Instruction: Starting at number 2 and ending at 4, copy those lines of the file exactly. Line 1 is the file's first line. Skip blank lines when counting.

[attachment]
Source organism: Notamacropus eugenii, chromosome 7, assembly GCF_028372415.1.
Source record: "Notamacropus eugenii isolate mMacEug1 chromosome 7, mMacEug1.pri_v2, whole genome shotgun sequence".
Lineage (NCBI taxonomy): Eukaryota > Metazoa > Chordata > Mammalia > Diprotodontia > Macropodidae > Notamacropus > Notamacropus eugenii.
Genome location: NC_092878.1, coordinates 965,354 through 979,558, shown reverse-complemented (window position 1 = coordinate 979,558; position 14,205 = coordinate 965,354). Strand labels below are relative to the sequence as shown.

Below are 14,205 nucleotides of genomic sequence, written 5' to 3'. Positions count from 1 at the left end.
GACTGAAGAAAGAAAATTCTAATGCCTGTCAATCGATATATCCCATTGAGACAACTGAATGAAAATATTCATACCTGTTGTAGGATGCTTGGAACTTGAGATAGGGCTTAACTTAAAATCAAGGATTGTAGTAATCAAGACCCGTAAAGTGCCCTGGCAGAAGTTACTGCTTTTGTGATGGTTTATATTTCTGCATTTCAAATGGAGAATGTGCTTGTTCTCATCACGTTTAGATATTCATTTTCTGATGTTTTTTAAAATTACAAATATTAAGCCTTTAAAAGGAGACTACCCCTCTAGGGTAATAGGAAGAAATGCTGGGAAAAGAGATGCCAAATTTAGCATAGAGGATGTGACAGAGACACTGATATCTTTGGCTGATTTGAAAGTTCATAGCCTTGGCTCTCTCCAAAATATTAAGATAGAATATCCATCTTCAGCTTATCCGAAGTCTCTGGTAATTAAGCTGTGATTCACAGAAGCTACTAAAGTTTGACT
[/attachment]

Source record: "Notamacropus eugenii isolate mMacEug1 chromosome 7, mMacEug1.pri_v2, whole genome shotgun sequence".
Lineage (NCBI taxonomy): Eukaryota > Metazoa > Chordata > Mammalia > Diprotodontia > Macropodidae > Notamacropus > Notamacropus eugenii.
Genome location: NC_092878.1, coordinates 965,354 through 979,558, shown reverse-complemented (window position 1 = coordinate 979,558; position 14,205 = coordinate 965,354). Strand labels below are relative to the sequence as shown.